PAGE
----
reason to be assigned, why the two other Evangelists have re· lated this story out of its proper order ; víz, because it was wrought in a place, where the other miracles, which they had just before given an account of, were done. They had before been giving an account of two miracles, which our Lord had

· Hæc autem eadem leprofi mi. tempus atque ordinem fignificat his raculofe fanati historia narratur a verbis, Cum defcendiflet de monte, Marco c. i. 40. et a Luca c. v. 12. &c. Et ecce, &c. Car. Mar. de fed folus Matthæus hujus miraculi Veil. ad loc.

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wrought wrought at Capernaum, viz. the casting out the unclean spirit in the fynagogue there : and after that, the recovery of Peter's mother in law from a fever (Mark i. 23-29, &c. and Luke iv. 33–38, &c.) in the fame town. Now this miracle of the leper's cure being done at this place, they mention it here together with those other miracles, though it was really done at another time. Indeed it is true, St. Luke relates, ch. v. I, &c. the call of the four Apostles between these two miracles, and that of the leper ; but this is a very great confirmation of the foregoing observation, because this call of the Apostles hath been already proved, not to be in the order of time, and so is for the same reason placed here, because it was in the city or suburbs of Capernaum. If what has been faid be duly considered, I cannot but think it will prove this branch of St. Matthew's history to be in the proper order of time. And indeed, if it be not proved, I must do Mr. Whiston's hypothesis that justice to own, that it is, as to this instance, most certainly true: if the story of the leper be not in the proper order of time, either there must be a transposition in the history, or $t. Matthew was mistaken, which no body will suppose. Hence I cannot but wonder that Dr. Lightfoot, Mr. Le Clere, and others, have in their Harmonies, left St. Matthew's order, and followed that of St. Mark and St. Luke. I cannot see how they could join the first and fifth verse of this chapter, without supposing a transposition, which yet they certainly never thought of. Chemnitius , Ofiander, and some few more, are much more consistent with themselves; who imagine this in St. Matthew, and that in St. Mark and St. Luke, to be different miracles; though there seems to be no foundation for this supposition, but only the difference in time.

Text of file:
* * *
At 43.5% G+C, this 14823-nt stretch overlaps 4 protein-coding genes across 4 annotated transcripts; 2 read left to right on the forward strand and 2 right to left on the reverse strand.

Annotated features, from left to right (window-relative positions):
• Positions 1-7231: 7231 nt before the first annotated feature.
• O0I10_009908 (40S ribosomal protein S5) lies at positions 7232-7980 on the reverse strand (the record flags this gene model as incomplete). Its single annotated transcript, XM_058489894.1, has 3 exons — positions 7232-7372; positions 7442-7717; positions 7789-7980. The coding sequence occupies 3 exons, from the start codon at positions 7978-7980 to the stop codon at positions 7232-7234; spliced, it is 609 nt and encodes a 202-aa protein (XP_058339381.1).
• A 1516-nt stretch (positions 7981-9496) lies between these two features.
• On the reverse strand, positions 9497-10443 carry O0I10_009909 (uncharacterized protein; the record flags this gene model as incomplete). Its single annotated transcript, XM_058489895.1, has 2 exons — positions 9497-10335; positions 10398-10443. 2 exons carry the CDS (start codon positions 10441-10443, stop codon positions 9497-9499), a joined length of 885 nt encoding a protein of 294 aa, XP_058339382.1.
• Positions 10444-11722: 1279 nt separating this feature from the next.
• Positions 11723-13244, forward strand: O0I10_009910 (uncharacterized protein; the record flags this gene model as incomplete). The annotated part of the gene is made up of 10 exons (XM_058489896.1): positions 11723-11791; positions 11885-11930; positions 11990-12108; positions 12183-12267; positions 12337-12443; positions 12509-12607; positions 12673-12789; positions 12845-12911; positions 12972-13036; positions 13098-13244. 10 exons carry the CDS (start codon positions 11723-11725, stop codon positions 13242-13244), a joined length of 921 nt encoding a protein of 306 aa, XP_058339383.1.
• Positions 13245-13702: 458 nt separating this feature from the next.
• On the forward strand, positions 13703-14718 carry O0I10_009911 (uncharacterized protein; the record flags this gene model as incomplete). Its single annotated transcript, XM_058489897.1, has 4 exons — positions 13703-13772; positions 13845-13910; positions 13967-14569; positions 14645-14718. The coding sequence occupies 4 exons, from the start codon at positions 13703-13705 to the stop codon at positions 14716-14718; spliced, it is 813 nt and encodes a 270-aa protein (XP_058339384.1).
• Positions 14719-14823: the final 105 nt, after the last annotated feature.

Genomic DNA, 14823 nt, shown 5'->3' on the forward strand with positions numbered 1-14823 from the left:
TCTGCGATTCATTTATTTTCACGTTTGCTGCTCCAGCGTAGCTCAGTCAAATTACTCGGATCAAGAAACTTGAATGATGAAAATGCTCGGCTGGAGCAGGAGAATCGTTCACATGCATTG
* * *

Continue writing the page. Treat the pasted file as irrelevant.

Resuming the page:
What Mr. Whiston offers in defence of his opinion (viz. that this miracle was not wrought at this time), certainly very well deserves to be considered. “St. Matthew,” says he, “ as « well as the other Evangelists, relates our Saviour's caution

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“ to the leper, to keep the miracle secret; See no man know it; “ which certainly shews, it was not done fo publickly as his « present order implies, viz. when the multitude was pre« fenti” : To this I answer, that our Lord may very well be supposed to give this charge of secrecy to the leper, when the multitudes were present ; because we have an instance of his doing the same, at another time, where a transposition cannot possibly be supposed. The place I refer to, is Matt. xii. 15, 16. And great multitudes followed him, and he healed them all, and charged them, that they should not make him known. Besides, there may be very good reasons affigned, why our Lord should give this charge in the presence of a multitude, viz. .

I. That it might appear to the multitude, that he was not at all fond or ambitious of human applause, and so withal set his disciples a lively pattern of modesty and humility. Our blessed Saviour himself tells us, that he fought not to advance his own glory; John viii. 50. This was a character, which our Lord not only deserved, but which he seemed peculiarly careful to establish. To do this he had now (when he was come down from the mountain) a very fair opportunity. He could at once give a whole multitude to understand, that he did not affect or covet popular applause ; See thou tell, no man; i. e. do not publish and blaze abroad the cure that is wrought for thee; I desire not the honour, that men will be apt to give me on such an account. What could the people who were present conclude, but that he was a person of the utmost modesty ? Besides, our Saviour was not only careful to be thought humble himself, but was concerned that his disciples should learn of him, and imitate his example in this respect: hence he tells them, Matt. xi. 29. to learn of him; for, says he, I am meek and lowly in heart. Now here, in the presence of the multitude, he had a very fit feason to recommend the practice of this virtue to them by his own example. « Hence” says Theophylacta, our Lord, by this caution, teaches us, that we are not

a Vid. eum ad Marc. i.